Scott Daigre is the owner of Powerplant Garden Design, based in Ojai, California.
He also hosts Tomatomania!, the world’s largest tomato-seedling sale, and is coauthor of the book Tomatomania: A Fresh Approach to Celebrating Tomatoes in the Garden and in the Kitchen.
I live in the Pacific Northwest and always have a hard time getting tomatoes to ripen in our cool climate. I’m sick of just growing cherry tomatoes. Do you have any suggestions for a beefier short-season option?
~Alice Brown, Bremerton, Washington
Tomatoes that are on the small side and that ripen early in the season (like the cherries you mention) are generally the most dependable in your area. While the weather patterns in a given year will have loads to do with your success rate, any short-season tomato—a variety that needs 70 days or less to mature—should work for you.
A beefy option is the tough part. You’ll rarely have any luck with the biggest beefsteaks, but there are some medium-size varieties that are candidates in your area. Keep an eye out for early hybrids, like ‘Sweet Tangerine’, ‘Oregon Spring’, and ‘Jet Star’. While neither beefsteaks nor cherries, choices like ‘Carmello’, ‘Stupice’, ‘Jaune Flamme’ (pictured), ‘Earliana’, ‘Fourth of July’, ‘Champion’, and the classic ‘Early Girl’ could work, as well. An heirloom group commonly referred to as the “Siberians” might also offer you some options. ‘Gregori’s Altai’ (pictured) is one of my favorite medium-size varieties in this group.
No matter what variety you decide to grow, remember that where and how you grow these choices will be important. Here are some tips for success in cool situations:
- Find all the sun you can. Ten hours is optimal, which is more than the normal “full sun” requirement.
- Grow in pots. Soil warms faster in pots; therefore, the plant is warmer overall.
- Prune, at least a little bit. This helps get all available sun into the center of the plant, warming it up.
- Screen your garden from breezy conditions. Plant behind the house or a hedge, or build a temporary screen around your tomato patch. A stucco or light-colored wall that blocks breezes can also offer valuable reflected heat and light, so use that to your advantage.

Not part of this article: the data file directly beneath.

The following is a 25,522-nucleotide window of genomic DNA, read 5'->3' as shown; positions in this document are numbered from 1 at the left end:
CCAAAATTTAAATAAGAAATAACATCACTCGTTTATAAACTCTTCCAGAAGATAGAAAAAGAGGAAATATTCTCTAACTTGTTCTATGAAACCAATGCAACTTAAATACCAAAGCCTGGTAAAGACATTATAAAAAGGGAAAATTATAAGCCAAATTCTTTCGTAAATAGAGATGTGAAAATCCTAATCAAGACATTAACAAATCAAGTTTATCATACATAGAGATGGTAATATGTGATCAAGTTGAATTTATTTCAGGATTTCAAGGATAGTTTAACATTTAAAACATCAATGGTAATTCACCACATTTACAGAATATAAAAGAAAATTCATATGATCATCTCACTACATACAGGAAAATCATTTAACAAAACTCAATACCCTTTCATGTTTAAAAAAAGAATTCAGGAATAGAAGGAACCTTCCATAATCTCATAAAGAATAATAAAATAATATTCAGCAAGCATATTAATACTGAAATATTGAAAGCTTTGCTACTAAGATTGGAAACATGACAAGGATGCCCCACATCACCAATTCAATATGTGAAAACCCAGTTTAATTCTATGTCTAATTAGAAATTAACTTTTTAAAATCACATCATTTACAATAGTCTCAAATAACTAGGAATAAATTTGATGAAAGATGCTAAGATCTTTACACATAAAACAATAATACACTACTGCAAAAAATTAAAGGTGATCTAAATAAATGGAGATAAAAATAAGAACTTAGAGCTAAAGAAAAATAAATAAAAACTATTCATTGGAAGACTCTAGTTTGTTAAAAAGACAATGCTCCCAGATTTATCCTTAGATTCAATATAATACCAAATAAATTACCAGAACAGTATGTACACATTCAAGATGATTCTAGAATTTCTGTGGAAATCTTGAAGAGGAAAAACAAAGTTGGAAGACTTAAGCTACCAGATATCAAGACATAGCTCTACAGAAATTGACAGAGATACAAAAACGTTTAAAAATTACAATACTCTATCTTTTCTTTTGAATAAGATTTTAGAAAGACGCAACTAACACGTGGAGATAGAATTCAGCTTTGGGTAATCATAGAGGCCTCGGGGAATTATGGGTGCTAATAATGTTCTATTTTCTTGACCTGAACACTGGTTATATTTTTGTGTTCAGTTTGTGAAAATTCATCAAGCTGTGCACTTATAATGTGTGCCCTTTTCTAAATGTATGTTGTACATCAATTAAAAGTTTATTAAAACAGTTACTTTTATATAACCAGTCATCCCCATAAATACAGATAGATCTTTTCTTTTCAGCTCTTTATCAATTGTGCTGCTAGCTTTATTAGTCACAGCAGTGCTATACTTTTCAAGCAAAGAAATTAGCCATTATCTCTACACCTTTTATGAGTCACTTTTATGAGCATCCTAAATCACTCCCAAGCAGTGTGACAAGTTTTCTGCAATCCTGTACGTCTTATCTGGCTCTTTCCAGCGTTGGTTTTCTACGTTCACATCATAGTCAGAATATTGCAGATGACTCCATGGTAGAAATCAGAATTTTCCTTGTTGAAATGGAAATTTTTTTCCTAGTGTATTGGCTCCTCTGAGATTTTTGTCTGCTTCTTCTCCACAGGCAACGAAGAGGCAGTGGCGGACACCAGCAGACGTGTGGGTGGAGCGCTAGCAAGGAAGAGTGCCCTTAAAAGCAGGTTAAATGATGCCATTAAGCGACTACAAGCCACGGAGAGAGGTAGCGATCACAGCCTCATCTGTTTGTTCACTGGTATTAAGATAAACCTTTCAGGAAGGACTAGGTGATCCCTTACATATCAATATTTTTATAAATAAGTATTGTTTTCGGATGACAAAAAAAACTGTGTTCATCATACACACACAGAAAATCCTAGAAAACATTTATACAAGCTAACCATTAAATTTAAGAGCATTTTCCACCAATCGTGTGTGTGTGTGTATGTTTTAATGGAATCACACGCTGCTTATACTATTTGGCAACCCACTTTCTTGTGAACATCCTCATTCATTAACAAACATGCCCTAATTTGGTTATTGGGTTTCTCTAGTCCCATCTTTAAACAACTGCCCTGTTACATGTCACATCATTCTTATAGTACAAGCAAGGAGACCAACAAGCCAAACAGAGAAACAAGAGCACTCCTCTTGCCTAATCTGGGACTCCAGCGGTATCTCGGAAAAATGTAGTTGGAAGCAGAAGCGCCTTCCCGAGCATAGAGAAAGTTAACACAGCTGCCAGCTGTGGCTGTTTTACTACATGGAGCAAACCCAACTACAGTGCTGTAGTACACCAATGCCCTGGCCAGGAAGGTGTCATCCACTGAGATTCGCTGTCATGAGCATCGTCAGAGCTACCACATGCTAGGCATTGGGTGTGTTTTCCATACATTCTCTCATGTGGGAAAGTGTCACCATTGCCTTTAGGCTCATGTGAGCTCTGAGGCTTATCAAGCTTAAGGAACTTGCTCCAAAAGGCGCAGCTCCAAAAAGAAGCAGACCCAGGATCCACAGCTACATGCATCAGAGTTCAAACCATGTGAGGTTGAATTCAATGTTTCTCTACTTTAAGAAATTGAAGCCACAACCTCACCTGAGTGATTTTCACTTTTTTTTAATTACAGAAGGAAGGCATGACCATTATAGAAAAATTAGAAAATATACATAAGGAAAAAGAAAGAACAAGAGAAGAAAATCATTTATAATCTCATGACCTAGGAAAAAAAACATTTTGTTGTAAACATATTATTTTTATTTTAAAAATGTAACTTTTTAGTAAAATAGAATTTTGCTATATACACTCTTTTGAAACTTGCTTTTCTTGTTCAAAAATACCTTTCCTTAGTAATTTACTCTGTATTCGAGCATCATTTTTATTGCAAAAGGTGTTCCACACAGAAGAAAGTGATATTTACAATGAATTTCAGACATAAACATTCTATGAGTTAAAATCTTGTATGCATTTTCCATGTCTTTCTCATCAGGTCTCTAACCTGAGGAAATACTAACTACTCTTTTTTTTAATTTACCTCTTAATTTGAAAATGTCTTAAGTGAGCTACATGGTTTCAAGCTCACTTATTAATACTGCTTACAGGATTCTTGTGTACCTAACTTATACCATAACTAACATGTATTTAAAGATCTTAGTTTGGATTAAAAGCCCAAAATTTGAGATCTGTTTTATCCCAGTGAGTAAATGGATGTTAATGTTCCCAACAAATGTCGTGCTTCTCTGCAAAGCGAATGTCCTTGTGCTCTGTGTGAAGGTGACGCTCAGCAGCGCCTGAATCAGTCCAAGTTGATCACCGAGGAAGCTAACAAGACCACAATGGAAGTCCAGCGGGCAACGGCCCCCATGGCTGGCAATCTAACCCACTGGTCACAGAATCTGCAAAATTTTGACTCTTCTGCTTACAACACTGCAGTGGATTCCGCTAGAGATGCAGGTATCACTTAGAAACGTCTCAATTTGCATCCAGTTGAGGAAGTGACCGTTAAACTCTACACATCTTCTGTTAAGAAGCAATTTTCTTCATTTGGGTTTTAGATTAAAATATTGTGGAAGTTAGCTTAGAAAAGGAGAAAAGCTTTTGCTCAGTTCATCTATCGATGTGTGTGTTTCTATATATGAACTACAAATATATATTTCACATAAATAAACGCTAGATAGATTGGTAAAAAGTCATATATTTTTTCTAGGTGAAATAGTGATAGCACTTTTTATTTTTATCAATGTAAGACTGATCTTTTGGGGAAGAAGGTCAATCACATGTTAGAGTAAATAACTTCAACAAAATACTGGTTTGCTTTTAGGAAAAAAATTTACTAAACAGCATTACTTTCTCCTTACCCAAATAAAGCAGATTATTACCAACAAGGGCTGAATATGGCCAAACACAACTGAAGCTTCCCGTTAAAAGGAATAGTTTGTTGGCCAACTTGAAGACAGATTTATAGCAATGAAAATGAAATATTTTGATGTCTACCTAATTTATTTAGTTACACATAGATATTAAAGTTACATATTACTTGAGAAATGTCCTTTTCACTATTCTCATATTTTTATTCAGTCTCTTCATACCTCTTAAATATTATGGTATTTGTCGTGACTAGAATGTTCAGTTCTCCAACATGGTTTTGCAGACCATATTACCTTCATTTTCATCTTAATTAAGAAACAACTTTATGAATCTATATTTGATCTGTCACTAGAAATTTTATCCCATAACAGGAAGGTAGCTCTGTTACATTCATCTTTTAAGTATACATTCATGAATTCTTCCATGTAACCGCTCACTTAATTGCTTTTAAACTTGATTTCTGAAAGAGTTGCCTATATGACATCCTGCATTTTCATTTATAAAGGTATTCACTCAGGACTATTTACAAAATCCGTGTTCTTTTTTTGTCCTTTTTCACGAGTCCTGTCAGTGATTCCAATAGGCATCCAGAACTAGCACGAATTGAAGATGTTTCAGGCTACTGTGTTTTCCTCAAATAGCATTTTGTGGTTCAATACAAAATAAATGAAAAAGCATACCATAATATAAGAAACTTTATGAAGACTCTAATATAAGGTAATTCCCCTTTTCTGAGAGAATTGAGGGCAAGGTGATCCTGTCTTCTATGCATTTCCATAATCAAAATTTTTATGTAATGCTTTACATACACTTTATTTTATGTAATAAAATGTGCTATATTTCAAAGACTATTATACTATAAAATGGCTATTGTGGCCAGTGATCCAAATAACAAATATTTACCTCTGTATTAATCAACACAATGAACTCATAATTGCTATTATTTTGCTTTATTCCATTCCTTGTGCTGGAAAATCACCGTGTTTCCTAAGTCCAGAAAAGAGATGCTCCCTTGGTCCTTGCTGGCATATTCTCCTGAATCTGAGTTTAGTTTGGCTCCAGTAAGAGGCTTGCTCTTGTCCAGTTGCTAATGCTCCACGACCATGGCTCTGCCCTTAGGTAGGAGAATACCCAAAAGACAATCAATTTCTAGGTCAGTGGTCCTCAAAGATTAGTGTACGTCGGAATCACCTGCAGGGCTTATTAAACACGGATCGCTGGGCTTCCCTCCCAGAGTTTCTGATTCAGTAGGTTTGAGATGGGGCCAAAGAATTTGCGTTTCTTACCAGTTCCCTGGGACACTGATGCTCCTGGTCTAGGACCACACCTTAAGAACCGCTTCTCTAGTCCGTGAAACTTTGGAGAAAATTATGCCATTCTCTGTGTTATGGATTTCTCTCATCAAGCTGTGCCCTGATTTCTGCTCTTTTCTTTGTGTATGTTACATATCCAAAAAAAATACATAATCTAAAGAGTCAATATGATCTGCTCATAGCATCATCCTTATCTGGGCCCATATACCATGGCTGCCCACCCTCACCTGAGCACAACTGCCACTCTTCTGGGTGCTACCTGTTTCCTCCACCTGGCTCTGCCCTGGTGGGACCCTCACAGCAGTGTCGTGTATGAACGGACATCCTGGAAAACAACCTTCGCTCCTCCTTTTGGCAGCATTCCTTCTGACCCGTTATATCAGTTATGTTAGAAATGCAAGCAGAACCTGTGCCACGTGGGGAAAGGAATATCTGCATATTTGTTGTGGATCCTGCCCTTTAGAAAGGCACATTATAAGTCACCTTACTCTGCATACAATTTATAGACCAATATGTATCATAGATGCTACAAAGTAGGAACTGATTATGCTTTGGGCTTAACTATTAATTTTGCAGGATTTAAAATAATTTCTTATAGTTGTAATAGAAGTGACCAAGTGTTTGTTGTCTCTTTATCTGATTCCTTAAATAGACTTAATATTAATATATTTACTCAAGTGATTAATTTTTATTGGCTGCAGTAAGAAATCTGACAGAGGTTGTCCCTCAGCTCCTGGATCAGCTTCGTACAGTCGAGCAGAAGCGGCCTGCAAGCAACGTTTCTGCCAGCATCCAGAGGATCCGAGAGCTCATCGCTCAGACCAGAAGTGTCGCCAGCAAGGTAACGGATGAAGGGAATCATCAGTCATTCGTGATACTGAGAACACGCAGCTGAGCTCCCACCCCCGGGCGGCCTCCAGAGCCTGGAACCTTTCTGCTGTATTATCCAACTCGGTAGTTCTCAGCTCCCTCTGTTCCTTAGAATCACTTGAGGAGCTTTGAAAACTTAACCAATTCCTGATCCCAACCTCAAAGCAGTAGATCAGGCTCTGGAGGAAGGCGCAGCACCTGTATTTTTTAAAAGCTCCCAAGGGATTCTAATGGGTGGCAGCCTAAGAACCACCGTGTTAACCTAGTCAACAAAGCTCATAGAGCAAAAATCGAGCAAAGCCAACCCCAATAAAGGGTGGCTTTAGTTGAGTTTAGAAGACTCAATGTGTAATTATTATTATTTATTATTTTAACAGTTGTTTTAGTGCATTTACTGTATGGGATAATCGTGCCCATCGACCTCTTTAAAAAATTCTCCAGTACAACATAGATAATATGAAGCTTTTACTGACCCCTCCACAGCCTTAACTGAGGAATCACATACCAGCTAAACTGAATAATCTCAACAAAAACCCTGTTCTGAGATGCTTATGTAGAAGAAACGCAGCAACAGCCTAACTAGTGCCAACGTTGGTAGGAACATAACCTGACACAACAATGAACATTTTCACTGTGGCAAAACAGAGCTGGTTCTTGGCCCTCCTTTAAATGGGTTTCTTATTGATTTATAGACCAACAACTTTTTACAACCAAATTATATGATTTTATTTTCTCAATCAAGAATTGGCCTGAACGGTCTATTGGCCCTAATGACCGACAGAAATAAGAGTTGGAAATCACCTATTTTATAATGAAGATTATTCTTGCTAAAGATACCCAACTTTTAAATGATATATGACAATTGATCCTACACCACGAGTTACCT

I need to grow tomatoes in containers because of limited space. I’d like to use some beautiful glazed terra-cotta ones, but I’m afraid that they aren’t the best choice for the plants. What do you think?
~Dave Exeter, New York, New York
First, growing tomatoes in containers (large ones) is a great idea. Second, yes, the kind of pot you use can make a difference in the success or failure of your season. The one you describe might not be optimal—unless you take some precautions.
Although tomato plants thrive in full (hot) sun, the roots want a different situation: deep, cool soil. Trying to accomplish those conditions in pots can be difficult. I’d suggest you use containers that are at least 15 inches in diameter and 15 inches deep (bigger is better), and made out of a material that won’t heat up unbearably during the summer, thereby subjecting the roots to ridiculously hot temperatures. Wooden containers, pulp pots (shown above left), and collapsible felt pots are all good candidates.
Clay pots can heat up quickly. If, however, it makes no sense for you to buy a whole new fleet of pots (or if that glazed pot matches perfectly with your house color), go ahead and plant it up.
Step one: Be sure to provide rich soil for your container. Start with a premium potting soil and then amend with compost or worm castings, just as you would for plants in the ground.
Step two: See what you can do to limit the amount of direct or reflected sun on the pot surface. Mulch the surface area at the top of the container, and push other containers around the tomato planter to protect the sides of the pot from too much sun. This reduces the soil temperature inside the pot, which threatens the roots and, hence, the plant and your success.
I’ve heard that chopping off the tops of indeterminate tomatoes (photo) toward the end of the season will help ripen the fruit that’s left on the vine. Is that true?
~Debbie Burke, Willmar, Minnesota
If the plant is stopped from creating further top growth and creating additional flowers, then it can concentrate on the task at hand: ripening the fruit. So yes, this approach works and is a great tactic to take. You might want to try the following steps, as well, to ripen the fruit quicker: